Pro Football Talk’s Mike Florio dropped a rather major bomb around the football world today. The often-criticized scribe indicated that Cleveland Browns wide receiver Josh Gordon only “partially” failed the drug test that that will likely cost him the entire 2014 season barring a late-minute appeal on Friday.
According to the source, Gordon has passed at least 70 drug tests. One test barely generated a positive. And but for the 50-50 luck of the draw, it would have been a negative.
That’s seven months or so of negative drug tests from the time that Gordon was popped for use of codeine-laced cough cyrup. And for the 50-50 aspect of Florio’s report, it’s a doozy.
Urine samples routinely are split into two bottles, the “A” bottle and the “B” bottle. If the “A” bottle generates a positive result, the “B” bottle is tested. Amazingly, the “B” bottle doesn’t have to independently show a violation. Instead, the substance abuse policy states that the “‘B’ bottle Test need only show that the substance, revealed in the ‘A’ bottle Test, is evident to the ‘limits of detection’ to confirm the results of the ‘A’ bottle Test.
Gordon’s positive test came from bottle “A,” which means that whatever the second bottle showed had no impact on the positive test. Unfortunately, bottle “B” showed that Gordon was under the nanogram per milliliter above the limits of 15. If the bottles were labeled different or the individual conducting the test had put the urine sample in the second bottle, not the first, Gordon wouldn’t be facing a one-year suspension. Heck, he wouldn’t be facing a suspension at all.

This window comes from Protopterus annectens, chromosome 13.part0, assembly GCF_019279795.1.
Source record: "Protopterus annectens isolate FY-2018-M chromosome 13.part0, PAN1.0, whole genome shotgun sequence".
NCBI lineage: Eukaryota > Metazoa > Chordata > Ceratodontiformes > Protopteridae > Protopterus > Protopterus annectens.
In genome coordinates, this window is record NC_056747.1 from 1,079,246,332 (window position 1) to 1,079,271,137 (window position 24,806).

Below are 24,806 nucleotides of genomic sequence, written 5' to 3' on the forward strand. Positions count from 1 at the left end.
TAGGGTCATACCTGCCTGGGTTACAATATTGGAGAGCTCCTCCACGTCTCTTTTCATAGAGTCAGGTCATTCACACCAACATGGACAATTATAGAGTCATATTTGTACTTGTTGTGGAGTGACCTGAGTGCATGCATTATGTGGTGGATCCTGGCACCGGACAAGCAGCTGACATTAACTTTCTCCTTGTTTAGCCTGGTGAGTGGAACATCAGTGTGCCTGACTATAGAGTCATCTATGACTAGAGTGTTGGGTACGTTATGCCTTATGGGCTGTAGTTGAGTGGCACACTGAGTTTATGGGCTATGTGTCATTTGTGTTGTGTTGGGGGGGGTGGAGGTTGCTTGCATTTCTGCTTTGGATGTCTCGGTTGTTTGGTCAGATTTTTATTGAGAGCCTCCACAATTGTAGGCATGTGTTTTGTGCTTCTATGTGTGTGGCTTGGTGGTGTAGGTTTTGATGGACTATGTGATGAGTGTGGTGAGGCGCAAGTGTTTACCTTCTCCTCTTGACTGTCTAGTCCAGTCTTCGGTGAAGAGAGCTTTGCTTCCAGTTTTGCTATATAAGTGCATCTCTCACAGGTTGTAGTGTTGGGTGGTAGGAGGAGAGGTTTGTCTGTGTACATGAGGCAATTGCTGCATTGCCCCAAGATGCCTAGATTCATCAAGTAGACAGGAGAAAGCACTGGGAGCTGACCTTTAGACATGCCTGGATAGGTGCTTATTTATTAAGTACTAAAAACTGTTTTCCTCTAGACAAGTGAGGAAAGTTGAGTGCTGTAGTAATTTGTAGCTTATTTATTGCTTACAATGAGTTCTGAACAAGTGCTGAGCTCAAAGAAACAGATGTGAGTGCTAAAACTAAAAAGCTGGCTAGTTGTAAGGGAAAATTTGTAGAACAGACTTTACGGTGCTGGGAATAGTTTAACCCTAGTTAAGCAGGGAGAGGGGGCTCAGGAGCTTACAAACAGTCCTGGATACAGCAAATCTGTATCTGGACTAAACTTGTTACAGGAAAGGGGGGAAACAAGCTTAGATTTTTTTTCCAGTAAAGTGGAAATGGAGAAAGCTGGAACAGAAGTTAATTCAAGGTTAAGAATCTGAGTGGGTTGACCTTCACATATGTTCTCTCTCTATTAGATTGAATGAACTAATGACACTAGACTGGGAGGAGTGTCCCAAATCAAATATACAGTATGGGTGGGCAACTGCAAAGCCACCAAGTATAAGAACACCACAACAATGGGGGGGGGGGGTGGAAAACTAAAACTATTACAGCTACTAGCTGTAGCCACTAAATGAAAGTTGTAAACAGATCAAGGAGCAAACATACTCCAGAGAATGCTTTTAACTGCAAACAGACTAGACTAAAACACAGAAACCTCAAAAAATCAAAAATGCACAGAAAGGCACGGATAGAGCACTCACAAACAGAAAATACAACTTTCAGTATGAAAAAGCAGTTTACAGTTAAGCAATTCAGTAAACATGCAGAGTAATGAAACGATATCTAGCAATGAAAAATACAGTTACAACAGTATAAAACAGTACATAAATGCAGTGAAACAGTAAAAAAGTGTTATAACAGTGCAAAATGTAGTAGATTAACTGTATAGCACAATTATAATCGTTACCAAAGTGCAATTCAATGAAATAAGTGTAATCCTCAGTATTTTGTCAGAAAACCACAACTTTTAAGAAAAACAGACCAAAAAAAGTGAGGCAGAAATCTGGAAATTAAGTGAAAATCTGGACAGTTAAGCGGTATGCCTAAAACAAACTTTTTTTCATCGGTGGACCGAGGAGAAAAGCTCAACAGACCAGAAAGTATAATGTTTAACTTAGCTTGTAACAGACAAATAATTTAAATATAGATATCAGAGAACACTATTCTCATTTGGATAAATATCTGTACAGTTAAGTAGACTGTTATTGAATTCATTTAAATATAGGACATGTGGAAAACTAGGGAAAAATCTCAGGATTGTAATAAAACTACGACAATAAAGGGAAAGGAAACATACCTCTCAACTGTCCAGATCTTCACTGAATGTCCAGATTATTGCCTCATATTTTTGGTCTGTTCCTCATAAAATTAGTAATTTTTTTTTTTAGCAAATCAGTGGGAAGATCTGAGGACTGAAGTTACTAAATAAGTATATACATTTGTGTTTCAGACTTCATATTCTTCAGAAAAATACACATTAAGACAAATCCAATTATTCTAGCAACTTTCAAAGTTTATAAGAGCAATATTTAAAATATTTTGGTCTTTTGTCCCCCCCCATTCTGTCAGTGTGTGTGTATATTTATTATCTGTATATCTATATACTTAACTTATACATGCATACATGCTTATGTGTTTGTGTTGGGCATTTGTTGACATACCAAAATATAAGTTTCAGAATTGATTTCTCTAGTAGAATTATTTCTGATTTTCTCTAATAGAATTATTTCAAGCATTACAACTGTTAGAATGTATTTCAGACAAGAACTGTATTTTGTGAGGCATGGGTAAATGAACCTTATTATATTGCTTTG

It’s also important to understand that if the NFL and NFLPA had come to an agreement on HGH testing during the CBA negotiations, the intial bottle that Gordon tested positive for would have actually been a negative. Under that proposed provision, the league was willing to up the amount of marijuana a player could have in his system without being disciplined by the league.
In any event, Gordon’s appeal will come on Friday. His attorney, Maurice Suh, helped Richard Sherman skirt a four-game suspension due to a technicality in the PED testing back in 2012. If this report is true, Suh will have a better argument on behalf of Gordon than he did when he represented Sherman. With that said, Sherman’s case represented a technicality. There is no evidence that anyone testing Gordon’s urine mishandled his sample. If that’s the case, the Browns receiver will likely see his suspension uphled on appeal come Friday.
Photo: USA Today